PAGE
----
©Jacob Maentz, A Mangyan mother carrying her children across a small river in Mindoro. In the Bangon Mangyan culture, if a married man wants to leave his wife for another woman he simply has to pay his current wife a set amount of money. The man and woman will agree on a price, which isn\ít generally too much, and then the man can leave. It is a fairly common practice and many men in this community had two or three previous wives. Many children end up having a number of step brothers and sisters. (Oriental Mindoro, Philippines)
©Jacob Maentz, A tattooed Kalinga woman from the village of Buscalan. Tattoos in this region are used as a form of beautification and identity. Tattooing in the Cordilleras is a thousand year old ancient art once commonly practiced among the major warrior groups in the region. Men traditionally got tattooed as a rite of being a warrior or taking a head which was fairly common place up until the time of WWII. Today, it is difficult to find men who still have tattoos especially among the younger generation. One of the primary reasons for this is the belief that male tattoos should be hard-earned by revered warriors, which has mostly stopped since the demise of headhunting. Women on the other hand would get tattoos to beautify themselves, signify acceptance, and show the different stages of their life. Body tattoos on women served as permanent upper garment and each design has different interpretations and meanings. (Kalinga, Cordilleras, Philippines)
©Jacob Maentz, Two Aeta men cross a flooding river in Zambales with their carabao (water buffalo) carts. Carabao carts are the primary way goods are transported between indigenous Aeta villages and lowland communities in Zambales. During the rainy season river levels can raise very fast leaving Aeta villagers stranded for days due to the dangerous water levels. (Zambales, Philippines)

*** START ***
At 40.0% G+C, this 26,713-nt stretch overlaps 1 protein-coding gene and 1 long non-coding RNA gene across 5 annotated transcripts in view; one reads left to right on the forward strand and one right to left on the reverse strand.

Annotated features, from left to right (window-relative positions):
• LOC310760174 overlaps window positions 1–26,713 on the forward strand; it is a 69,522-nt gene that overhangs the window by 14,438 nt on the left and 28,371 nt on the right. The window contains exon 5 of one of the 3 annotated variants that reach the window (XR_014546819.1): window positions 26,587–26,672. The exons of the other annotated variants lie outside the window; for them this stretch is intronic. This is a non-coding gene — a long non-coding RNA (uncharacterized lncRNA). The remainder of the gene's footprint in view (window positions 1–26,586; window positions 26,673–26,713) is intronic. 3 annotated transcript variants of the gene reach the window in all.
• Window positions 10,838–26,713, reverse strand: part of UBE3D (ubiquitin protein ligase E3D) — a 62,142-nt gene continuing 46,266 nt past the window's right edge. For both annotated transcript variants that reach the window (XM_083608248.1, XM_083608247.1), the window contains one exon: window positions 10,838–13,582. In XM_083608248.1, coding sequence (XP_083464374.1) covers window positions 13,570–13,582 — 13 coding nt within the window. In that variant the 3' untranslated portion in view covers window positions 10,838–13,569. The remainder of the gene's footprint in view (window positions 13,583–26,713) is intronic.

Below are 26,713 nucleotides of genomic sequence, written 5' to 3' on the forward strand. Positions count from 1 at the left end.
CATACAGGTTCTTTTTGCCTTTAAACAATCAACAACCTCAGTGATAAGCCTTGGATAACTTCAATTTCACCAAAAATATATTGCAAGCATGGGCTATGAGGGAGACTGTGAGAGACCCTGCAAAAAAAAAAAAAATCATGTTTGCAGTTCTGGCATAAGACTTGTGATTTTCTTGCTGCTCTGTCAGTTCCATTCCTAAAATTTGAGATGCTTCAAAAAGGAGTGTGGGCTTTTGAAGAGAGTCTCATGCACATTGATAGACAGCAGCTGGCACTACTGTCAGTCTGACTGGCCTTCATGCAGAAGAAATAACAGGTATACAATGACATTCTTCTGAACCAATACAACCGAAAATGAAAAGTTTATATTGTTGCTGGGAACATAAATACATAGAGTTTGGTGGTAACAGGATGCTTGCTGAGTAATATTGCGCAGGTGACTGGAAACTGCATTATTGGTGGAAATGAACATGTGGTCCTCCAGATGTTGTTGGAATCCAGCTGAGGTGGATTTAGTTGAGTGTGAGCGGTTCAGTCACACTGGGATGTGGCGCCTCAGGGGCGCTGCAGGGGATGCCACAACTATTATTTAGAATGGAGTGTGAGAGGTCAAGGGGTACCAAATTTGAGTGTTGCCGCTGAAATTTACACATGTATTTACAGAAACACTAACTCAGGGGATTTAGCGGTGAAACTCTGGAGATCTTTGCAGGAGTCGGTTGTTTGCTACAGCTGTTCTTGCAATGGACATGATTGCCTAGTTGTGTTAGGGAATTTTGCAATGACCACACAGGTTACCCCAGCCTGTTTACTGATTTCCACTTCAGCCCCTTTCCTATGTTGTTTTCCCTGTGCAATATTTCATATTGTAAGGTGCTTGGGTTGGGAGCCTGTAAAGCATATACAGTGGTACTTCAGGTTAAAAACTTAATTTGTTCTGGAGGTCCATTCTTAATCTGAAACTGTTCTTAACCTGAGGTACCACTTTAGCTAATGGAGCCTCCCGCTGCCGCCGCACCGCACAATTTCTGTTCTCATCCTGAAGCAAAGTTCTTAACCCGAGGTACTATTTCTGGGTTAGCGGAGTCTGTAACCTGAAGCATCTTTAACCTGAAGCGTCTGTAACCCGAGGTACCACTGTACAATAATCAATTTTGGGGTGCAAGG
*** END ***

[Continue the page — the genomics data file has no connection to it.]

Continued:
©Jacob Maentz, A source of income within this Manobo community is the live capture of forest birds. These birds are eventually sold to Visayan lowlanders who will likely display it in their homes. The men use a sticky resin on a wooden pole and allure birds in with camote roots. When the birds land on the sticky resin they are caught. A bird of this size is sold for roughly 100-200 pesos. Manobos and other Lumad groups have been sustainably utilizing their forest resources for thousands of years. Indigenous peoples are often faced with immense outside pressure or threats to exploit their natural resources, especially in areas of Mindanao. Individuals or companies will lie or make threats to tribal Datus to obtain signatures to log their forests. Likewise, many groups are being displaced from their ancestral lands which are being militarized in order to pave the way for development projects imposed on their communities. Murders are common against those leaders or advocates who speak out about the exploitation. (Bukidnon, Mindanao, Philippines)
©Jacob Maentz, Every year in the Cordillera mountains of Luzon a ritual is held to celebrate the end of the rice harvest season. Over a two day period, three barangays gather to give thanks and blessings of post harvest with the celebration culminating in a ìpunnukî (tug-of-war) which is held in a river flowing through the heritage rice terraces. Throughout the two day period all processes are performed by a ìritual specialist,î a person ordained specifically to administer the various blessings required. The first day known as ìhuwahî proceeds at the house of a prominent elder who will receive other respected members of the community and guests to partake in the drinking of a rice wine especially fermented for this event (the rice harvest blessing). Before and during the opening of the wine the ritual specialist will conduct a blessing which takes the form of verbal chanting. The blessing involves five areas of tribal spiritual beliefs that need to be satisfied for the post harvest. The following day the punnuk takes place in the river ñ as a means of cleansing the soul and spirit with organic figurines being offered to the river as a means of thanksgiving. The event is a time for the whole community to come together in unity to celebrate. Three barangays challenge each other in the tug-of-war ritual with men, women & children partaking. Instead of rope two long sturdy branches known as a ìpakidî are interlocked & bound together. (Ifugao, Philippines)